• Journal Article

Evaluating efforts to optimize TeamSTEPPS implementation in surgical and pediatric intensive care units

Citation

Mayer, C., Cluff, L., Lin, W. T., Willis, T. S., Stafford, R. E., Williams, C., ... Amoozegar, J. (2011). Evaluating efforts to optimize TeamSTEPPS implementation in surgical and pediatric intensive care units. Joint Commission Journal on Quality and Patient Safety, 37(8), 365-3AP(-361).

Abstract

Background: An evidence-based teamwork system, TeamSTEPPS®, was implemented in an academic medical center's pediatric and surgical ICUs.

Methods: A multidisciplinary change team of unit- and department-based leaders was formed to champion the initiative; develop a customized action plan for implementation; train frontline staff; and identify process, team outcome, and clinical outcome objectives for the intervention. The evaluation consisted of interviews with key staff, teamwork observations, staff surveys, and clinical outcome data.

Results: All PICU, SICU, and respiratory therapy staff received TeamSTEPPS training. Staff reported improved experience of teamwork posttraining and evaluated the implementation as effective. Observed team performance significantly improved for all core areas of competency at 1 month postimplementation and remained significantly improved for most of the core areas of competency at 6 and 12 months postimplementation. Survey data indicated improvements in staff perceptions of teamwork and communication openness in both units. From pre- to posttraining, the average time for placing patients on extracorporeal membrane oxygenation (ECMO) decreased significantly. The average duration of adult surgery rapid response team events was 33% longer at postimplementation versus pre-implementation. The rate of nosocomial infections at postimplementation was below the upper control limit for seven out of eight months in both the PICU and the SICU.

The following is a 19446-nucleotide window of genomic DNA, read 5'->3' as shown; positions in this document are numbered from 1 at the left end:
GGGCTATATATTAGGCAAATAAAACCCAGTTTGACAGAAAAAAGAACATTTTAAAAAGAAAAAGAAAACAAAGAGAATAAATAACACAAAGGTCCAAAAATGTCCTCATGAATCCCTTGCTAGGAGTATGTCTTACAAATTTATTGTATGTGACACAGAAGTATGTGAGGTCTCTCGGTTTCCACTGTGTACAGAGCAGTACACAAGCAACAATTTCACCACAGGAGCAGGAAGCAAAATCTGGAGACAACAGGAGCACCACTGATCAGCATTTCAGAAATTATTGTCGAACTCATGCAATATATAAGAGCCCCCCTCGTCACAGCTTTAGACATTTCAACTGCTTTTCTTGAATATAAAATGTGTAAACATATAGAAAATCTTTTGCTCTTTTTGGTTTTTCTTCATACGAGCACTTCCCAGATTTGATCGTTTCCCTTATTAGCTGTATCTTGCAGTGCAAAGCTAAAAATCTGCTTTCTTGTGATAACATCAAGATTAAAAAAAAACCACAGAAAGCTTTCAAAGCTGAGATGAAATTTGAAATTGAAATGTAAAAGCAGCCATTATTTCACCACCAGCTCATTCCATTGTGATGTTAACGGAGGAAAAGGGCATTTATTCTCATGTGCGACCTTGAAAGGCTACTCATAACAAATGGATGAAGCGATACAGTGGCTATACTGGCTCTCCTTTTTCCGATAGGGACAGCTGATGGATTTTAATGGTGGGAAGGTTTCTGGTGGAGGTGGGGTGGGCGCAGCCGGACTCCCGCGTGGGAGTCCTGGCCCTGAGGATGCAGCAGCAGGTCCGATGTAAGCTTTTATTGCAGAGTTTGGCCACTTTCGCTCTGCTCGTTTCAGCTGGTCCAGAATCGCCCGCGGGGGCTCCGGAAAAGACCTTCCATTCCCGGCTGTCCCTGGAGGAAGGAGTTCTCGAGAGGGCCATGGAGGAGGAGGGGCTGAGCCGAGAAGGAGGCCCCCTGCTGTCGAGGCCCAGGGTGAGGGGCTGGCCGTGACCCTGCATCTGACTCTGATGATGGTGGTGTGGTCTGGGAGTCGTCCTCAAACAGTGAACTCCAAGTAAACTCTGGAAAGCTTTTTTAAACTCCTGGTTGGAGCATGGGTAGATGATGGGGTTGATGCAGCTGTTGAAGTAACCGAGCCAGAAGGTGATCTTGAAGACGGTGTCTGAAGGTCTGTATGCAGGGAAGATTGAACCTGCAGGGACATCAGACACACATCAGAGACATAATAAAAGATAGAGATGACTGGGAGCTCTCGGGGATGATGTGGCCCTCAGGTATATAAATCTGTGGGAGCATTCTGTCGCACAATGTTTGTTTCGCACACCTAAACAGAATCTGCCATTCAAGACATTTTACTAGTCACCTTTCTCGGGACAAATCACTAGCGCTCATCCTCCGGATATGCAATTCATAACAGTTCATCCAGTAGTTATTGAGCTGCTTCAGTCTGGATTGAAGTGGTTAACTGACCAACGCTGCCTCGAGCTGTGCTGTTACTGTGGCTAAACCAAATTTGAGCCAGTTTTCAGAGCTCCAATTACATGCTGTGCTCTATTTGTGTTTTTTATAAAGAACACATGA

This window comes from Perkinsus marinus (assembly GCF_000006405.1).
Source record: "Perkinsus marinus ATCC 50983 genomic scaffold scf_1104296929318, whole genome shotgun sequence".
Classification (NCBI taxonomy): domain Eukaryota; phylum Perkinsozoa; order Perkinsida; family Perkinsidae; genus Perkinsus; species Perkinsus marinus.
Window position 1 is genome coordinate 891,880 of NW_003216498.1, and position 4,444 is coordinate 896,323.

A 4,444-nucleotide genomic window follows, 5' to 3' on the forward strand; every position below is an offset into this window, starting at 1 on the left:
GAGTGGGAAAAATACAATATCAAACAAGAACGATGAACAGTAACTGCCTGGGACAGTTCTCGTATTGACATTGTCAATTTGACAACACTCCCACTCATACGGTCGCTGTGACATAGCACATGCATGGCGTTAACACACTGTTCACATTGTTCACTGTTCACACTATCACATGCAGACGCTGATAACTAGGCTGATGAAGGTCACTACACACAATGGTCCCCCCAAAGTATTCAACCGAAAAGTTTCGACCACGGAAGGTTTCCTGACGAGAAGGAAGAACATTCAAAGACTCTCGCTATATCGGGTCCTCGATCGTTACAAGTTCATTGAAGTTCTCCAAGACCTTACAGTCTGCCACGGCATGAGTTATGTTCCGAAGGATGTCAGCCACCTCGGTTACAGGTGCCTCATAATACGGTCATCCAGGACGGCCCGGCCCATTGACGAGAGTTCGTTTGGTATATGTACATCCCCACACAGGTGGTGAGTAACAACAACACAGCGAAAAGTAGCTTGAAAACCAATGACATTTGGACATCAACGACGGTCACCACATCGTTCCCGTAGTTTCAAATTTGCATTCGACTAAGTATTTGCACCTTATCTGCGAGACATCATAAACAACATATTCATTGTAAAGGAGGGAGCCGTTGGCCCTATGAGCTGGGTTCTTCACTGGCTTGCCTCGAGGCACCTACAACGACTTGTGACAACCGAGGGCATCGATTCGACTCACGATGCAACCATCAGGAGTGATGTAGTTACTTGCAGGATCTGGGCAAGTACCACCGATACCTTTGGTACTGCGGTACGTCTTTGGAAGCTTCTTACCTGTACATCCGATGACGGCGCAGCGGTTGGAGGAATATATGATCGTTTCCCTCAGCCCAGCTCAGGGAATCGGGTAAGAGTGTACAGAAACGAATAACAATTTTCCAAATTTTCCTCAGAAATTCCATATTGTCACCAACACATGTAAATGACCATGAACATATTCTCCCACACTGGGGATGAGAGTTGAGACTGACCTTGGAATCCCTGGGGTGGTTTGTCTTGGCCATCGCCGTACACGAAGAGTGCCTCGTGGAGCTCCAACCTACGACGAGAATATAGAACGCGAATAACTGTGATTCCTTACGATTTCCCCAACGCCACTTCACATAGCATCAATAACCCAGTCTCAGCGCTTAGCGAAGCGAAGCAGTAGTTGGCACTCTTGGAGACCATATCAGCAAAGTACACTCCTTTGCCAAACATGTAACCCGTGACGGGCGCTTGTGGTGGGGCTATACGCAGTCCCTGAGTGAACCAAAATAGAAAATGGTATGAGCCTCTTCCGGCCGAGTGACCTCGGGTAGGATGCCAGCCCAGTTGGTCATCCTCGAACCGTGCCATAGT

Conclusions: The implementation of a customized 2.5- hour version of the TeamSTEPPS training program in two areas—the PICU and SICU—that had demonstrated successful ability to innovate suggests that the training was successful.